1 Centre of Maritime Health and Society, Department of Public Health, Det Sundhedsvidenskabelige Fakultet, SDU2 Occupational Medicin, Institute of Regional Health Research, Det Sundhedsvidenskabelige Fakultet, SDU3 Department of Occupational Medicine, Hospital of South Western Denmark, Esbjerg4 Occupational Medicin, Institute of Regional Health Research, Det Sundhedsvidenskabelige Fakultet, SDU
There is only limited knowledge of the exposure to vibrations of ships’ crews and their risk of vibration-induced health effects. Exposure to hand-arm vibrations from the use of vibrating tools at sea does not differ from that in the land-based trades. However, in contrast to most other work places, seafarers are also exposed to vibrations to the feet when standing on vibrating surfaces onboard. Anecdotal reports have related the development of “white feet” to local exposure to vibration, e.g. in mining, but this connection has not been investigated in the maritime setting. As known from studies of the health consequences of whole body vibrations in land-transportation, such exposure at sea may affect ships’ passengers and crews. While the relation of back disorders to high levels of whole body vibration has been demonstrated among e.g. tractor drivers, there are no reported epidemiological evidence for such relation among seafarers except for fishermen, who, however, are also exposed to additional recognised physical risk factors at work. The assessment and reduction of vibrations by naval architects relates to technical implications of this impact for the ships’ construction, but has limited value for the estimation of health risks because they express the vibration intensity differently that it is done in a medical context.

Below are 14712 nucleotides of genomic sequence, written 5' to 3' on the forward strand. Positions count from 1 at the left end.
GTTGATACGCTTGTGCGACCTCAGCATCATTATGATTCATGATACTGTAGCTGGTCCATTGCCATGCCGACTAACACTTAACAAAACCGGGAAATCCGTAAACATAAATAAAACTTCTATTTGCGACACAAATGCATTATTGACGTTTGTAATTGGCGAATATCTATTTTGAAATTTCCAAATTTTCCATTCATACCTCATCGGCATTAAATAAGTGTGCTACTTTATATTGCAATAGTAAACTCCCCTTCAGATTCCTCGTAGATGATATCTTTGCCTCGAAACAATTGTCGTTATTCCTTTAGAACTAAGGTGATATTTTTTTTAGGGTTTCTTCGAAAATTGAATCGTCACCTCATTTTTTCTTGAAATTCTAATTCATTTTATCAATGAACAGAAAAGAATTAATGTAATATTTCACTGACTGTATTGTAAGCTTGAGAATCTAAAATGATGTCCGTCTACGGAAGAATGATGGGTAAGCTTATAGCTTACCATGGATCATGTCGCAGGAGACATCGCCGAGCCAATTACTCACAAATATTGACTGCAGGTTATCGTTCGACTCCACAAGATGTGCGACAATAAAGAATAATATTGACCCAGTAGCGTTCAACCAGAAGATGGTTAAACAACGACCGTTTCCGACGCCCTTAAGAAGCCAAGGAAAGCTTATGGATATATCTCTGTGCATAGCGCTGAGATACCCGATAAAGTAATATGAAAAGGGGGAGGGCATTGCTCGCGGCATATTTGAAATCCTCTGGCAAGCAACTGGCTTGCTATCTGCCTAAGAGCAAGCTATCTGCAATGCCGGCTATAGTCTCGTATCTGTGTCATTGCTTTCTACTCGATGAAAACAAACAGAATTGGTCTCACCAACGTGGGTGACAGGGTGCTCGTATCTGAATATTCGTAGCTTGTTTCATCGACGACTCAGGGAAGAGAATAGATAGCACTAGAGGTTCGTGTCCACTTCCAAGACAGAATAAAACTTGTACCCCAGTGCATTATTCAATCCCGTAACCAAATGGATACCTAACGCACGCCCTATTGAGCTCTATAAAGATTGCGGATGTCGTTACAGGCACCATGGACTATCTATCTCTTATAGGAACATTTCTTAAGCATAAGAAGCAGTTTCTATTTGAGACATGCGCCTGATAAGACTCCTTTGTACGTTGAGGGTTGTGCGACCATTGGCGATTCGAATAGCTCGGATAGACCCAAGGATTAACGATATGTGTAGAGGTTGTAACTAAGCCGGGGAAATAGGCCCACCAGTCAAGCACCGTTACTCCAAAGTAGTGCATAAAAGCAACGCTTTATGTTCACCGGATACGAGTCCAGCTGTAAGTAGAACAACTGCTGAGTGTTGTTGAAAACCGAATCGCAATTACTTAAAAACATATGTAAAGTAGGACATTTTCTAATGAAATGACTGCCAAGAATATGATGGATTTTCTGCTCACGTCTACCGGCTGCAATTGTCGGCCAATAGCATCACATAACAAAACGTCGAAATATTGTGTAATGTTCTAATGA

International Maritime Health, 2014, Vol 65, Issue 2, p. 58-60
hand-arm vibration, whole body vibration, ships, maritime, seafarers